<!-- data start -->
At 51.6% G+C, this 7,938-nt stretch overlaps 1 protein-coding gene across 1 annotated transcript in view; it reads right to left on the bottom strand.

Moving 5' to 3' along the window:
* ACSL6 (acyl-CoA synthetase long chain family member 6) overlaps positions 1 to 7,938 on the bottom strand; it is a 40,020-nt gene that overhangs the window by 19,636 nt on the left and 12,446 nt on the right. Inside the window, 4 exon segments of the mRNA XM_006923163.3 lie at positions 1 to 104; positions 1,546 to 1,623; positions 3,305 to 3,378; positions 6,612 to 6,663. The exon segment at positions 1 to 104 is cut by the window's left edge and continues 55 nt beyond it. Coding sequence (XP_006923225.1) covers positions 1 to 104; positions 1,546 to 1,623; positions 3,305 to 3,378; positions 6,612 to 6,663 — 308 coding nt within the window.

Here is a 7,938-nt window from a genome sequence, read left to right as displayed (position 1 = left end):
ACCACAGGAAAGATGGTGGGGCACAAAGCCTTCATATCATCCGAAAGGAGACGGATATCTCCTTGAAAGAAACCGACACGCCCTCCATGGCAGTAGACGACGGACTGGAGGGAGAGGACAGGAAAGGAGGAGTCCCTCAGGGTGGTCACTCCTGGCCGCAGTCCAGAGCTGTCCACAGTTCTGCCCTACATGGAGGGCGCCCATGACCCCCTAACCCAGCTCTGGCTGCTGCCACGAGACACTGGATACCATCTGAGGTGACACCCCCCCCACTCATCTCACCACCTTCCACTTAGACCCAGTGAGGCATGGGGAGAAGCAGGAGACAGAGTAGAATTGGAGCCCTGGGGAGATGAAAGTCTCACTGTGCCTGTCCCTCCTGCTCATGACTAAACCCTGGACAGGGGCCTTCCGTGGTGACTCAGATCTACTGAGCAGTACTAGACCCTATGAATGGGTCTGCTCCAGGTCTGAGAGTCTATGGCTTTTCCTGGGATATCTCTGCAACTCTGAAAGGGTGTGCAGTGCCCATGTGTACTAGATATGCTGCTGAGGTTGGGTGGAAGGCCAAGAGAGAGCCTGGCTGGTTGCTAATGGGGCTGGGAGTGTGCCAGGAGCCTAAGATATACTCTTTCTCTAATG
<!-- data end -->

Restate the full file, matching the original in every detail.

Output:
At 51.6% G+C, this 7,938-nt stretch overlaps 1 protein-coding gene across 1 annotated transcript in view; it reads right to left on the bottom strand.

Moving 5' to 3' along the window:
* ACSL6 (acyl-CoA synthetase long chain family member 6) overlaps positions 1 to 7,938 on the bottom strand; it is a 40,020-nt gene that overhangs the window by 19,636 nt on the left and 12,446 nt on the right. Inside the window, 4 exon segments of the mRNA XM_006923163.3 lie at positions 1 to 104; positions 1,546 to 1,623; positions 3,305 to 3,378; positions 6,612 to 6,663. The exon segment at positions 1 to 104 is cut by the window's left edge and continues 55 nt beyond it. Coding sequence (XP_006923225.1) covers positions 1 to 104; positions 1,546 to 1,623; positions 3,305 to 3,378; positions 6,612 to 6,663 — 308 coding nt within the window.

Here is a 7,938-nt window from a genome sequence, read left to right as displayed (position 1 = left end):
ACCACAGGAAAGATGGTGGGGCACAAAGCCTTCATATCATCCGAAAGGAGACGGATATCTCCTTGAAAGAAACCGACACGCCCTCCATGGCAGTAGACGACGGACTGGAGGGAGAGGACAGGAAAGGAGGAGTCCCTCAGGGTGGTCACTCCTGGCCGCAGTCCAGAGCTGTCCACAGTTCTGCCCTACATGGAGGGCGCCCATGACCCCCTAACCCAGCTCTGGCTGCTGCCACGAGACACTGGATACCATCTGAGGTGACACCCCCCCCACTCATCTCACCACCTTCCACTTAGACCCAGTGAGGCATGGGGAGAAGCAGGAGACAGAGTAGAATTGGAGCCCTGGGGAGATGAAAGTCTCACTGTGCCTGTCCCTCCTGCTCATGACTAAACCCTGGACAGGGGCCTTCCGTGGTGACTCAGATCTACTGAGCAGTACTAGACCCTATGAATGGGTCTGCTCCAGGTCTGAGAGTCTATGGCTTTTCCTGGGATATCTCTGCAACTCTGAAAGGGTGTGCAGTGCCCATGTGTACTAGATATGCTGCTGAGGTTGGGTGGAAGGCCAAGAGAGAGCCTGGCTGGTTGCTAATGGGGCTGGGAGTGTGCCAGGAGCCTAAGATATACTCTTTCTCTAATG